In the chat with THR below, Brown expands on her journey of empowerment, defends the show against the criticism that it’s a step backwards for women and explains how she handled her issues with anxiety during filming. (Note: Brown, at the direction of ABC, would not comment on the passing of Alabama’s anti-abortion bill when asked by THR.)
You had an interesting TV experience this morning with Kelly Ripa where you went on live TV to defend this long-running franchise. How do you feel your conversation went? Do you feel she understood what you were saying?
I don’t know if she understood what I’m saying, but not many people can relate to what this is actually like unless you’ve actually been on this show and I think if you talk to anybody who has been on the show they would say the same that I did, for the most part. I was really glad that I was able to go on her and Ryan [Seacrest]’s show to express my viewpoints and my opinions. Even though we disagree — agree to disagree — I was thankful for the opportunity to talk about how it’s been such a blessing in my life and how it has empowered me. I’m excited for everybody to see that and how I grow throughout my season.
I spoke to ABC reality chief Rob Mills and host Chris Harrison before your season premiered, and they each billed you as the right choice for 2019. How do you feel about the criticism that the show sets women back? In what ways has this been an empowering experience for you?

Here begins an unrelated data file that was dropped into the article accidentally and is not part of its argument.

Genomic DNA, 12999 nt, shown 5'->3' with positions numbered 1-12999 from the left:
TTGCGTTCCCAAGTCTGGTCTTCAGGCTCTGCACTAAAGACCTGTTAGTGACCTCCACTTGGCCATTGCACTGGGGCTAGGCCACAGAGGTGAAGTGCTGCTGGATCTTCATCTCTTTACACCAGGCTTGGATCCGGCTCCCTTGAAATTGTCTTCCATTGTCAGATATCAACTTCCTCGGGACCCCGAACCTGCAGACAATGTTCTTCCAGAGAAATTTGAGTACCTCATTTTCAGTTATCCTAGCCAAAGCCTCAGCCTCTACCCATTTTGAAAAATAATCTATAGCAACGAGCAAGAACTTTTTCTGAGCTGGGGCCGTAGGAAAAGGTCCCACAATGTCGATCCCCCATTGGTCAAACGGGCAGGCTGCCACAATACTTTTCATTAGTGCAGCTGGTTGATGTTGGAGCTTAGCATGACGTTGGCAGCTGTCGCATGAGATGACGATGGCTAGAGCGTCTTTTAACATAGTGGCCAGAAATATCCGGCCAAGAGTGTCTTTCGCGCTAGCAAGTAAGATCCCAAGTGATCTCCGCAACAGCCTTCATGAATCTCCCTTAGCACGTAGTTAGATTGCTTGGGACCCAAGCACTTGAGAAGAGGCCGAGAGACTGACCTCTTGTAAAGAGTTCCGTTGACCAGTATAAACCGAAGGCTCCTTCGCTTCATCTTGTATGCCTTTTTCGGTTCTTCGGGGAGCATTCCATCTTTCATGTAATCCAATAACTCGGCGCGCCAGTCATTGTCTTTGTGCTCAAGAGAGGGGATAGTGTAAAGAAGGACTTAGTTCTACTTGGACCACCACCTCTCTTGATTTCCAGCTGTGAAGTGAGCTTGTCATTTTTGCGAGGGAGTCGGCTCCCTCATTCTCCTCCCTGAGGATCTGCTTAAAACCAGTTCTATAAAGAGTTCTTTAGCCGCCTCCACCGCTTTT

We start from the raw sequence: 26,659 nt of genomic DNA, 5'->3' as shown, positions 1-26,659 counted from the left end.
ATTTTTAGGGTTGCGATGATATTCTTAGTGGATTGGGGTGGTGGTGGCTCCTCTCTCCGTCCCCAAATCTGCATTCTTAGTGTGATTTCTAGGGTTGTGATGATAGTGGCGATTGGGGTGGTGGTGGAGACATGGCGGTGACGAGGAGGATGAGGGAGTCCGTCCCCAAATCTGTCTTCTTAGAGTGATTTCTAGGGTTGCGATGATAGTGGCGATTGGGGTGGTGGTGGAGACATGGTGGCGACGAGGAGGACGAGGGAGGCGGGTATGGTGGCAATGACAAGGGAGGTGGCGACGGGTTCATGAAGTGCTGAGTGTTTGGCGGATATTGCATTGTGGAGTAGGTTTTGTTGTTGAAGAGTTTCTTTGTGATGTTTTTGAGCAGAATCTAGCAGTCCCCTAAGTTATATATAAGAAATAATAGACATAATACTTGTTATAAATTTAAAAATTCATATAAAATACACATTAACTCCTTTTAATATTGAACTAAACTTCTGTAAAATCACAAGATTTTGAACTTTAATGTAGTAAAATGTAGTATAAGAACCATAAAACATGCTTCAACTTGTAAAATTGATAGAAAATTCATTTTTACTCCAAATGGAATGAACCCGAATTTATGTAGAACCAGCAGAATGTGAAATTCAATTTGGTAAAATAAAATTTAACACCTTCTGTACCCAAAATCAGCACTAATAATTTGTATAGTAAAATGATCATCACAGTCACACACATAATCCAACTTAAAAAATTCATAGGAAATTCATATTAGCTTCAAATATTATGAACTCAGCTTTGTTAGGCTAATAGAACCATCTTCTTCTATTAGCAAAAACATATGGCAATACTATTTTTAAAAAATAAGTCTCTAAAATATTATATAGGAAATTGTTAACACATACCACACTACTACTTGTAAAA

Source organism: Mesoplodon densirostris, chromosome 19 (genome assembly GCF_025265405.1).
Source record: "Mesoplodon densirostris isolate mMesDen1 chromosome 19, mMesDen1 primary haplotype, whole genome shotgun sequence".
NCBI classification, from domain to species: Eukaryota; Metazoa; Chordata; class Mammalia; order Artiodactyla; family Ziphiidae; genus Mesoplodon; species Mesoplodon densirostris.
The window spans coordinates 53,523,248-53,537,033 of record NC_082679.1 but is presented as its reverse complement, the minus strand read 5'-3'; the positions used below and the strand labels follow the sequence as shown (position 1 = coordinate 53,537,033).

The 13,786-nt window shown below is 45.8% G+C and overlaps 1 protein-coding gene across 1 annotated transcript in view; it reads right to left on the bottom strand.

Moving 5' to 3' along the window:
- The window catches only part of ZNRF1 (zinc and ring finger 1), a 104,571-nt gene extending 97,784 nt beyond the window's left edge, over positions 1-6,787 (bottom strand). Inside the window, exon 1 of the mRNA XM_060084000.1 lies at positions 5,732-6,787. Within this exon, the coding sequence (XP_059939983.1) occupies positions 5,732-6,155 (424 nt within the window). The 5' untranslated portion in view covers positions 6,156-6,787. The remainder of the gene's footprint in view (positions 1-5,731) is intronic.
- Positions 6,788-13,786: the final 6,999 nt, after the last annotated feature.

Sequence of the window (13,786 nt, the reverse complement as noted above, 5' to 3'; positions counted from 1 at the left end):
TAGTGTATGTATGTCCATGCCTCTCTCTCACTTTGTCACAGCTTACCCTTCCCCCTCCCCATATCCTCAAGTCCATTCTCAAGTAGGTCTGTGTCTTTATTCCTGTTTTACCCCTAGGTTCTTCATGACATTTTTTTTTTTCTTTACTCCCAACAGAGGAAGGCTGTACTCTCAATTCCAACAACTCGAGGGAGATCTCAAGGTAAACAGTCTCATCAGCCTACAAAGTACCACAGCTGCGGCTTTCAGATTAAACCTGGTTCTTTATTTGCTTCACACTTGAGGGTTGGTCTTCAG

First of all, I don’t view it as a competition when I was on Colton’s season. It’s hard to stay in your own lane, but that was never how I looked at it. It was to see if there was a connection. And we all form connections differently. When there’s 30 men or women in the house, people aren’t going to like each other. Just like if there were 30 people in this room, there’s bound to be somebody who would be irritated by somebody else. Taking that aside, I feel that this show really pushes you to your limits. Yes, in hard ways that sometimes we always don’t show our best sides, but in ways that allow you to learn and grow. Regardless of whether that means you are the last person standing, it’s been official for every single person that’s on this show to figure more about themselves and tap into: Who am I? What do I want? What has hurt me in the past that I’m still holding onto that I would bring into a relationship, and how do I recover from that? And, what do I want from my partner? What type of love am I looking for?